“We are incredibly proud to present our debut album ‘Lionheart.’ It took us over a year to get everything we wanted, and although it was a long wait, we couldn't be happier with the final product. We hope that the passion we put into making this album rings true with people who are looking to find solace in music. We hope that people hear the words we are saying and are inspired to take action, or are relieved in knowing they are not alone and that others have felt the way they do and that there is reprieve. Our mission from the beginning has always been, and will always be, to find people who are as passionate about music as we are about creating it. Promote what you love, and use music to heal.”
Hollow Bones is a New York metalcore and post-hardcore band. They are named to reflect the beauty, function, and delicate nature of a bird's skeleton. Having shared the stage with bands such as Periphery, Whitechapel, Born of Osiris, and After the Burial to name just a few, these up and comers have a lot of potential. It is clear from this self-release, Lionheart, that this is a band with passion and commitment, with plenty of talent to carry a very personal message.
This album definitely hits a soft spot for me, because it totally takes me back to melodic metalcore bands like Underoath and It Dies Today. Such nostalgia, but without a hint of being a forced throwback. Rather, the music strikes such a chord due to the genuine energy of the musicians and their connection to the material. More on this in a second, but let me talk a little about the drums and guitar first. The latter play with some killer technical riffs that veer almost into djent, but offset this heavier style with lighter, post-rock riffs that absolutely soar. The drumming similarly bounces between a time-signature free-for-all and punky D-beat.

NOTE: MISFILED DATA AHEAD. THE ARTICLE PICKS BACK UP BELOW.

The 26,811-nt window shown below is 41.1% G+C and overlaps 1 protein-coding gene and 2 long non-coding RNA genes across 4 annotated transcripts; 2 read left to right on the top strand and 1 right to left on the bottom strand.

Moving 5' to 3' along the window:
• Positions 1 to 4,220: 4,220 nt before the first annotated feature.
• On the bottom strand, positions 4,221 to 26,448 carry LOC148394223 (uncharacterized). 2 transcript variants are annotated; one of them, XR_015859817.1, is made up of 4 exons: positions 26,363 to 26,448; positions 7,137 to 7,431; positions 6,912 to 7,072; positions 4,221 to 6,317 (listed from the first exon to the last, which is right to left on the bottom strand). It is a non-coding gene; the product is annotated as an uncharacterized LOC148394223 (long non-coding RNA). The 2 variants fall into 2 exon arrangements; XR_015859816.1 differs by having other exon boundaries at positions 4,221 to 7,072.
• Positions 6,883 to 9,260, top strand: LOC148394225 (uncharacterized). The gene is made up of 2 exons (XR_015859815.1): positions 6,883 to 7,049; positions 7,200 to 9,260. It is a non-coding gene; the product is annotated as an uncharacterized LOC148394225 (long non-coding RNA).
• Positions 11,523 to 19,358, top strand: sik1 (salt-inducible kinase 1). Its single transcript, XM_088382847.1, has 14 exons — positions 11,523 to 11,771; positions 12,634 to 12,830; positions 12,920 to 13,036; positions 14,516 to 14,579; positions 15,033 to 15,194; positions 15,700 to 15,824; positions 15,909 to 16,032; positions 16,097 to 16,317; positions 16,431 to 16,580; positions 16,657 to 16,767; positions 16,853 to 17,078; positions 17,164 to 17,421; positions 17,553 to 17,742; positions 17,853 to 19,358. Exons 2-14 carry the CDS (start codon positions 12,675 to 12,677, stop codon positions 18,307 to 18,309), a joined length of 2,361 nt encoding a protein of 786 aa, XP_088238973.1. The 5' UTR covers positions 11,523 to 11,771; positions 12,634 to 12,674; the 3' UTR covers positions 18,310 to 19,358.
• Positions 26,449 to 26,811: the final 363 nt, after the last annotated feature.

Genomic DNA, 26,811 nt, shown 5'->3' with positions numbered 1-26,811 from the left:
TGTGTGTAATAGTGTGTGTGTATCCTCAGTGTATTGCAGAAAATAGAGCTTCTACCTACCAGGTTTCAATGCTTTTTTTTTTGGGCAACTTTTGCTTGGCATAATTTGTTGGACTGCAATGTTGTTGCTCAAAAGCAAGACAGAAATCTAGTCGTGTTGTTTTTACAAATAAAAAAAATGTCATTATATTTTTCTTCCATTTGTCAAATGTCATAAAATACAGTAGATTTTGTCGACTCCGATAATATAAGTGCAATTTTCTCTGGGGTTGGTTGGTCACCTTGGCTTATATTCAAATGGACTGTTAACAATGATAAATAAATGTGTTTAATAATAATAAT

But as much as I love the music, they wouldn't reach such heights without the compliment of the vocals. We get two stellar people to work with on Lionheart: Patrick Anthony and Sharon Malfesi (who is also on guitar). Patrick handles the majority of duties with peircing screams and a few spoken word outbursts a la August Burns Red or early Killswitch Engage. His delivery is always gut-wrenching, which shouldn't be surprising given that tracks like "Drytooth" (one of my favorites) were written about personal strife, in this case the death of his brother.
Sharon provides a strong counterpoint to Patrick, screaming occasionally, but more often engaging in beautiful sung melodies that I am not ashamed to admit get me singing along and tearing up just a little. "Altruistic Lung" is a personal favorite when it comes to her performances, though "I Watched the Snow Fall and Bury Your Bones" is certainly up there as well. She gives off a bit of an A Day to Remember vibe. Or maybe you're secretly ashamed of listening to Paramour and wish there was a band with a bit more substance to back such a lovely voice. Whatever the case, the interplay between these two is beyond blissful.
So there you have it. I was concerned that the bold move of releasing this album on the same day as the better-known Architects would cause them to be overshadowed, but I am hooked enough on this music to feel like these guys can hold their own. It's just up to real fans putting the word out. Yes, that was me volunteering your ass. Get out there. You're already on Facebook/Twitter/Reddit whatever daily, so take a second to share this review or any of their music videos to get it out there to the public. I can't wait to see where this wandering sparrow flies. Full stream available at Loudwire.